Look at your business through the eyes of a buyer. Bring in a professional to help you prepare your business well in advance of selling. Doing these things will communicate pride, quality, and strength. Work on these tangible and intangibles in advance, and you will put more money in your pocket now and increase the likelihood of selling later.

Overcome Business Owner Burnout

Unfortunately, many business owners reach a point where they burn out and become “emotionally divorced” from the business before a sale is made. They put themselves in a position of weakness. That’s the worst time to sell! It’s important to work hard on your business until the sale is complete.

Line Up a Team of Key Specialists

Finally, line up a team of key specialists who will help you get the highest value and the most protection when you sell. Hire a good exit planner, attorney, accountant, and a business intermediary to name a few. You only have one chance to sell your business; do it right!

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Adding Value to Your Business

value of your business

How to Increasing the Value of Your Business

If you’re looking to sell a business, it’s helpful if you are constantly adding to the value of your business. In this articles we’ll explore some ways to do that.

A typical business really has two values. The “academic” value is the one determined by a professional business valuation. The other is the “true market” value. The academic value is arrived at with a formula based on the firms’ hard assets, cash flow, industry averages and multiples. The fair market value also takes those items into consideration, but then considers what buyers are really willing to pay.

For many small and mid-sized businesses hard assets like equipment, vehicles, land, buildings, and inventory may be limited. For some small businesses there may be no hard assets at all. Instead, their value is based on intangibles like employees, business processes, customer lists, location and business relationships.

Adding value to your business requires focused efforts. To maximize the fair market value of your business, it’s vital that you capitalize on those intangible assets.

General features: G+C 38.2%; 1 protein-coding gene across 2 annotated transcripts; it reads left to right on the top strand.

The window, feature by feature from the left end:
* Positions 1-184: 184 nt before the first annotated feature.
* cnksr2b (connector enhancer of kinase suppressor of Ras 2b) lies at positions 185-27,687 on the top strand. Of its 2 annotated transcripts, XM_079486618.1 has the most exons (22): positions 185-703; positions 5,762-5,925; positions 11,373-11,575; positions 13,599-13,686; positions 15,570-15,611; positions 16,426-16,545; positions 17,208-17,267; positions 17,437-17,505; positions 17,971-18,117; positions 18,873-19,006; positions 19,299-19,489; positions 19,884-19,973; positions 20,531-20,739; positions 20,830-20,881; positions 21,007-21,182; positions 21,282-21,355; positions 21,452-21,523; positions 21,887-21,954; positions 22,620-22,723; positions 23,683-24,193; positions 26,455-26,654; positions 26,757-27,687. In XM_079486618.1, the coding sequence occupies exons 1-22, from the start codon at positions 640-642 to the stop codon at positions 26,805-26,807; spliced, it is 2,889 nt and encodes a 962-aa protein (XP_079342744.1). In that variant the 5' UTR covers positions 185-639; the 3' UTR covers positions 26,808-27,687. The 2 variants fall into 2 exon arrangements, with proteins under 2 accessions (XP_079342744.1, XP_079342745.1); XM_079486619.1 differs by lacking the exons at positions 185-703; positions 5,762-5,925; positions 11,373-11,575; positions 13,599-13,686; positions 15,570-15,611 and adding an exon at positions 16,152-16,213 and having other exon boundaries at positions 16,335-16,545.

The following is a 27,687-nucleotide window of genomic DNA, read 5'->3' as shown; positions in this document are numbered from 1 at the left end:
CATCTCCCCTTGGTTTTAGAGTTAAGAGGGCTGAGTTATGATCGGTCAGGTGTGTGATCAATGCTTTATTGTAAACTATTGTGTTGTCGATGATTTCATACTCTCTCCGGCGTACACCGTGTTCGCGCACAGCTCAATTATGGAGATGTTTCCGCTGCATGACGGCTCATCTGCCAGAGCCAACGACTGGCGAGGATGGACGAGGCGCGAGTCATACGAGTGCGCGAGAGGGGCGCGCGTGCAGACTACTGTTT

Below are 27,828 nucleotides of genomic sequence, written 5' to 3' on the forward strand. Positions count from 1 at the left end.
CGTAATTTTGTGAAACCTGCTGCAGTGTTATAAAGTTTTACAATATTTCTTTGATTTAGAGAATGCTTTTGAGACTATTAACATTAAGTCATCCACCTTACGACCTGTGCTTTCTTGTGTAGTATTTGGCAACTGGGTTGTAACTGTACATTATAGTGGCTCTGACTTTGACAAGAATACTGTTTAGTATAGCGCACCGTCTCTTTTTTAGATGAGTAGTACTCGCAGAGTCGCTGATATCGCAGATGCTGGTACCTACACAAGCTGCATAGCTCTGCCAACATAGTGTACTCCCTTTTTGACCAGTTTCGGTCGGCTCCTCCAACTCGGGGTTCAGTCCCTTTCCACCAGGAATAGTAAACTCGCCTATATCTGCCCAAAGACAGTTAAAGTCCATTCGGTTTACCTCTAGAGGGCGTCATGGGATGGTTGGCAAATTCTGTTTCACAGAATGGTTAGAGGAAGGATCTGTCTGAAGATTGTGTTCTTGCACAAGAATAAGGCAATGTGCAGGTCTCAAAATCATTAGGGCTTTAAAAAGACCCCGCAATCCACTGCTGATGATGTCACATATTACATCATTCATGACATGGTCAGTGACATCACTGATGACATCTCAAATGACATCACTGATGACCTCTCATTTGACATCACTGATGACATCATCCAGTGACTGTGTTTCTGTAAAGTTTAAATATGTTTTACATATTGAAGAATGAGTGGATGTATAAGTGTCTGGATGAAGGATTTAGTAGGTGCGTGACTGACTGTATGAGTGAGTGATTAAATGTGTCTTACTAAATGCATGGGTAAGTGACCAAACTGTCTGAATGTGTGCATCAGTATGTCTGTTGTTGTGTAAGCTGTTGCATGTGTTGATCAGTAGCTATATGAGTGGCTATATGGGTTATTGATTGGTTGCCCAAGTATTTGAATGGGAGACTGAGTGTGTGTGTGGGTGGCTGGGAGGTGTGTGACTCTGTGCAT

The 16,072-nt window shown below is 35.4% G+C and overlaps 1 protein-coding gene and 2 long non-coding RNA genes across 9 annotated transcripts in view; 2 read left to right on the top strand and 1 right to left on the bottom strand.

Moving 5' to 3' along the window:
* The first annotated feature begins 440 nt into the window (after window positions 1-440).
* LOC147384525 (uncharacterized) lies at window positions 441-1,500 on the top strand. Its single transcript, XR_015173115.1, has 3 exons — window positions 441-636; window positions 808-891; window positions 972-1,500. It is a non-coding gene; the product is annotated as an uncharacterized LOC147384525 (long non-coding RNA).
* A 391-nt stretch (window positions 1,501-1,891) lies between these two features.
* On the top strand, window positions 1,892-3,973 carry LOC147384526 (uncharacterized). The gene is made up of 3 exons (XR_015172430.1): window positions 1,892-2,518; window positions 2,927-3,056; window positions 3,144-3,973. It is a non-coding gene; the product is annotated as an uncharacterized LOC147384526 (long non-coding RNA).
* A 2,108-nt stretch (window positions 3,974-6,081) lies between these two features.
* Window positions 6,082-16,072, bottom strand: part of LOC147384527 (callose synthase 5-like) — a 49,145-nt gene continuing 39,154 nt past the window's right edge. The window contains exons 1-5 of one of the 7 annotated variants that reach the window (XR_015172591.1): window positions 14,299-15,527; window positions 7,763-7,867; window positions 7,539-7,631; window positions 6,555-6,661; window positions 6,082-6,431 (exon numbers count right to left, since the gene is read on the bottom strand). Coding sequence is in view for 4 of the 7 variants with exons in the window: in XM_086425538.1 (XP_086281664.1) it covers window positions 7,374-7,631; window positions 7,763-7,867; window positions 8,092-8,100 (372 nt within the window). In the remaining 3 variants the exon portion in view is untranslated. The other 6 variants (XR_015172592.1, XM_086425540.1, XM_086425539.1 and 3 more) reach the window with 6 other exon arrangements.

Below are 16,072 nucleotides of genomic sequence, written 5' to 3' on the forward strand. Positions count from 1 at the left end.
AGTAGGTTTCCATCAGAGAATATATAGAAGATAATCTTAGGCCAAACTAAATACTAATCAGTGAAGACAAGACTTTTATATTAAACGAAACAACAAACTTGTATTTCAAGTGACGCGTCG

• Develop key employees. Buyers generally aren’t interested in paying a premium if the business relies on you for its success. Remember to delegate responsibility to key employees and involve your key staff members in the decision making process. Demonstrating that your company’s success is reliant on your capable, well-trained employees – not just you – will pay off at the time of sale.

• Document what you do. Be sure that job descriptions, operation processes, and strategic plans are documented. Documented records and plans give a buyer greater comfort that he or she will be able to emulate your successful growth and will help your buyer obtain financing. Also, be sure to keep business records like sales and expense reports, internal profit and loss statements/balance sheet, and tax returns clean and well-organized.

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• Build relationships. Name recognition, customer awareness and your reputation are all part of your business value. Even if your company doesn’t have many hard assets, your relationships are key. Consider diversifying both supplier and customer accounts.

• Improve cash flows. A potential buyer wants to see the “true cash flow.” And, of course, in the business world cash is king. Be sure you are driving all income to the bottom line.

• Review your assets. Sell off or dispose of unproductive assets or unsalable inventory. Remove or buy off any assets that are primarily for your personal use.

• Find and build your niche. You don’t have to be everything to everyone. Buyers will pay a premium for a niche that has barriers to competitive entry.

• Remodel, clean, and organize. What’s the first thing anyone does when they put their home on the market? They spruce things up and make sure everything is in its right place. Yet, in business, that’s rarely considered. A well-maintained facility will get the best price. Even businesses that lease space can benefit from a thorough cleaning and organization to convey a feeling of quality and efficiency.

Keep these important intangible assets in mind if you’re looking to sell your business. They convey a value that financial statements alone do not. If you are looking to sell, make a plan. Start working on the intangibles well in advance of putting your business on the market. For many business owners, they reach a point where they burn out and psychologically retire early, before a sale is made. It’s important to work to keep your focus right until the sale is complete. Make sure that focus is on adding value to your business.

Finally, when the time to put your business on the market arrives, consider lining up key specialists who will help you make the most of the sale – an attorney, an accountant, a small business coach and a business intermediary to name a few. Remember, you only have one chance to sell your business, so you want to do it right.

Questions about our small business coaching services?

Call us at 1-888-504-0777,

or 

Enter your information below to start growing your revenues and profits today…